Editor’s Note: Dr. Thomas R. lnsel, Co-Founder & President of Mindstrong Health, and former Director of the National Institute of Mental Health, is a keynote speaker at this year’s Oliver Wyman Health Innovation Summit. Tom is a psychiatrist, neuroscientist, former Professor of Psychiatry at Emory University, and previously a leader of Verily’s Mental Health Team. We recently sat down with Tom to learn more about how Mindstrong Health is using patients’ smartphone keyboard data to advance mental health treatment.
Q: Where does “mental health” sit in the greater healthcare spectrum?
Dr. Thomas Insel: The mental healthcare system is so badly broken, it doesn’t even qualify as a system. Ten million people in the United States have a serious mental illness like schizophrenia but very few receive consistent, coordinated care. Even more prevalent are disorders like depression or anxiety. Most people with depression or an anxiety disorder get a prescription from their primary care physician and are told to come back in four weeks. That’s not quality healthcare for someone with a brain disorder.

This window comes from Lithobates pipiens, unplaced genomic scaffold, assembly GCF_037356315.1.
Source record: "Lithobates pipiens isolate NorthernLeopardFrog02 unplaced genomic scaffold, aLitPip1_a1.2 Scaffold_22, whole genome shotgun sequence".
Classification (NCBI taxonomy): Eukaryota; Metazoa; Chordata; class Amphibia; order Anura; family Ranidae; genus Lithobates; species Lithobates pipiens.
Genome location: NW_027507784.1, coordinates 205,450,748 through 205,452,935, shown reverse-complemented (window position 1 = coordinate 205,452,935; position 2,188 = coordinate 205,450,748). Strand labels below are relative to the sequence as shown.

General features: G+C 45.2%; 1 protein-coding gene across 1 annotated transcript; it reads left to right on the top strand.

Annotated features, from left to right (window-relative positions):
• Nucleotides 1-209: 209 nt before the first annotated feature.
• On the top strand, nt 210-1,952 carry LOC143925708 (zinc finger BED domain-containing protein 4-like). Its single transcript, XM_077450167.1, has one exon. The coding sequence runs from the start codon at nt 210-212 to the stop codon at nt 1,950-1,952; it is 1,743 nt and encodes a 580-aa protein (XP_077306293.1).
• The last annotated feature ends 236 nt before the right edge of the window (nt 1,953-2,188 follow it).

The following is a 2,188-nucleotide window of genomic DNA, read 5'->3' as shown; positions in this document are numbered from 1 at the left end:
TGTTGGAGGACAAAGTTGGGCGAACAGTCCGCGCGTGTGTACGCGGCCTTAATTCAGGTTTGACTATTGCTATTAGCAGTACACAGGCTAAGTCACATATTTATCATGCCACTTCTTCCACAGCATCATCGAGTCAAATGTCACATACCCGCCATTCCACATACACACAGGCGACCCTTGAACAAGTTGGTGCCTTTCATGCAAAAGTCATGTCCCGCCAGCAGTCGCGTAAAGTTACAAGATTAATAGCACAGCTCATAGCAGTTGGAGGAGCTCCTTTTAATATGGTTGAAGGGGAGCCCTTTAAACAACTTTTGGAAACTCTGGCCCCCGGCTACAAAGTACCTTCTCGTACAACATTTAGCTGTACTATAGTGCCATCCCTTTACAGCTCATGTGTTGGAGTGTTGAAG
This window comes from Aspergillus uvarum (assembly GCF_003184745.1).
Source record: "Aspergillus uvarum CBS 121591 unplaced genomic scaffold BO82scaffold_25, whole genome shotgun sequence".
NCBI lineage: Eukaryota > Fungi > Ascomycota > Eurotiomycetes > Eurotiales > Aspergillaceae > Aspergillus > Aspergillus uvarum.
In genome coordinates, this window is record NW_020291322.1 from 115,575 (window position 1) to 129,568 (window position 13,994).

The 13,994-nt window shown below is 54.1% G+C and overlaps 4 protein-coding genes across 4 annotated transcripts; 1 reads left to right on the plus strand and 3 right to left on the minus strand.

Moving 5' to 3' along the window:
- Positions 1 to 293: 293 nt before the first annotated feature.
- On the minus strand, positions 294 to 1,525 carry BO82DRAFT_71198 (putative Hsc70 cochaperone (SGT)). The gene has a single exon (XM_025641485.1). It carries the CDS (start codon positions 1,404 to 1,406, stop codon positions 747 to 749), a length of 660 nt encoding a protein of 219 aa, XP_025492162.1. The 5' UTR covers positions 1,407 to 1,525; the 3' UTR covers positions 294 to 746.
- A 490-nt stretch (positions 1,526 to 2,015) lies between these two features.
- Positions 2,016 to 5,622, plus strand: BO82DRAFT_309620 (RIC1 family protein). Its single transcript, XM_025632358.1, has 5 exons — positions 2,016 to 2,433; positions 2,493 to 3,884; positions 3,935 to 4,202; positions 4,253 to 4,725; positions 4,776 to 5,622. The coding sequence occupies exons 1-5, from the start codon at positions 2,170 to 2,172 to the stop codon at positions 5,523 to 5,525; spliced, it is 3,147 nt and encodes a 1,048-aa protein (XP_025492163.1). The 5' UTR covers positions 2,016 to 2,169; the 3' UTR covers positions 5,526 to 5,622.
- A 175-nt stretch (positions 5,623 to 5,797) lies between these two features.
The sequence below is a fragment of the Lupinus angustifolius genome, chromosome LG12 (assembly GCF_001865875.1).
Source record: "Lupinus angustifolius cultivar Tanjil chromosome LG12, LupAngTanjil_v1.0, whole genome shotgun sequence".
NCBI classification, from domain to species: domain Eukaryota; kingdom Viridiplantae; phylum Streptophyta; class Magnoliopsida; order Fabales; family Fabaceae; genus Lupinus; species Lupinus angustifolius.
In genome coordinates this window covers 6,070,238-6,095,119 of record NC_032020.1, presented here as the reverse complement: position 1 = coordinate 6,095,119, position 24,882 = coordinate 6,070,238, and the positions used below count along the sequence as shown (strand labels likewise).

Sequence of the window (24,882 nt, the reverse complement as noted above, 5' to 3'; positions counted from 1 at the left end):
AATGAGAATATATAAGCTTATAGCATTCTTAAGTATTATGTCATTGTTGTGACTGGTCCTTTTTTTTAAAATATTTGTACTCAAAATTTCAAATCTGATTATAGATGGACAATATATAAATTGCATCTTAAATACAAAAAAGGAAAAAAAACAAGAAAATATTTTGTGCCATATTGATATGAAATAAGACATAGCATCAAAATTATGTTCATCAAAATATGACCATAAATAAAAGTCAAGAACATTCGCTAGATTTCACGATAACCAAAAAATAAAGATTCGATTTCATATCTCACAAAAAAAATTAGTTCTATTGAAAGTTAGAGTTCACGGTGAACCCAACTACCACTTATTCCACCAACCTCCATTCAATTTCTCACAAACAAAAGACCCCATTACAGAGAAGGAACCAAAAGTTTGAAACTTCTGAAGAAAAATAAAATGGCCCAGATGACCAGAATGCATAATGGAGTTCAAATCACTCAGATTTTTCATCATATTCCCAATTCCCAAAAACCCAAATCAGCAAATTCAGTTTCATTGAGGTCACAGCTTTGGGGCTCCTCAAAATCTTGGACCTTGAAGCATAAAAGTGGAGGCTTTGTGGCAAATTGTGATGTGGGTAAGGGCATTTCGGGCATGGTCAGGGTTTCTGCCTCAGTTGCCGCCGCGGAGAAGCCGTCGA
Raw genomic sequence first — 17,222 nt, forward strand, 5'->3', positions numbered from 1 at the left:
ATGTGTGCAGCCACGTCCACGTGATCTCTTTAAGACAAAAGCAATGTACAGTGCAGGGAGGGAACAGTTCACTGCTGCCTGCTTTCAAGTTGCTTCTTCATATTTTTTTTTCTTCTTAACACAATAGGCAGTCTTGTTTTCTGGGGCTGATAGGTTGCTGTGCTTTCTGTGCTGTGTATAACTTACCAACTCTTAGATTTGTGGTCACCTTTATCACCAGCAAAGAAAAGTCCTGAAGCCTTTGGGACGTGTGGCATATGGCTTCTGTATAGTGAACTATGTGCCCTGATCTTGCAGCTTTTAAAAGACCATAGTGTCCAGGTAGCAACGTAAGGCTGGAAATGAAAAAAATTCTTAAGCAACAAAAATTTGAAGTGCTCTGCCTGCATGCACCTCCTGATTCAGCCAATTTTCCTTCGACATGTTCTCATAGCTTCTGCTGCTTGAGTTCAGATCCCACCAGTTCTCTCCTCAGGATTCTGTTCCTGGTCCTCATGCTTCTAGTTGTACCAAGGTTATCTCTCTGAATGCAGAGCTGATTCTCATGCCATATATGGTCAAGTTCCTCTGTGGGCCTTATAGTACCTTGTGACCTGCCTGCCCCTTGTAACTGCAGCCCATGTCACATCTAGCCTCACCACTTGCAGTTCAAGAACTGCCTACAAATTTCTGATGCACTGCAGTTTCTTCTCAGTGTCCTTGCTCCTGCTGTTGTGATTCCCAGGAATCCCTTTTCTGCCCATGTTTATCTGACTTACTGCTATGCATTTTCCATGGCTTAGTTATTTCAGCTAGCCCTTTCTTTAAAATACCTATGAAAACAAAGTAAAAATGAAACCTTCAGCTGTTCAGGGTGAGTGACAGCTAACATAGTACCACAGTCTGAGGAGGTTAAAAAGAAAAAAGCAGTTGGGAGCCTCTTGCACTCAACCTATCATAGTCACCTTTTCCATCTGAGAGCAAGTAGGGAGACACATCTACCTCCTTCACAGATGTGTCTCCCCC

It’s important to understand that we spend a huge amount of money on mental healthcare – now over $200 billion each year – because we don’t do it well. We have effective, relatively inexpensive treatments including psychosocial treatments on which we spend too little while we spend way too much on hospitalization, emergency room visits, and late-stage care of co-morbid medical conditions. Most of our psychiatric treatments, whether medical or psychosocial, are given late in the course of a chronic disorder, usually precipitated by a crisis, which is the most costly way to manage these very treatable conditions.
Q: Where does mental healthcare sit in the spectrum of medical care?
Dr. Thomas Insel: Much of medicine has moved toward more precise, specialized care. Think about diabetes with real-time blood glucose measurement and management, or oncology where understanding of oncogenomics has resulted in targeted therapies. We are just beginning to realize this possibility in mental healthcare. With the ability to passively, objectively measure brain function, we will be positioned to detect deterioration in cognition and intervene early, before a potential relapse escalates, and we will be able to assess the efficacy of interventions, such as drug response.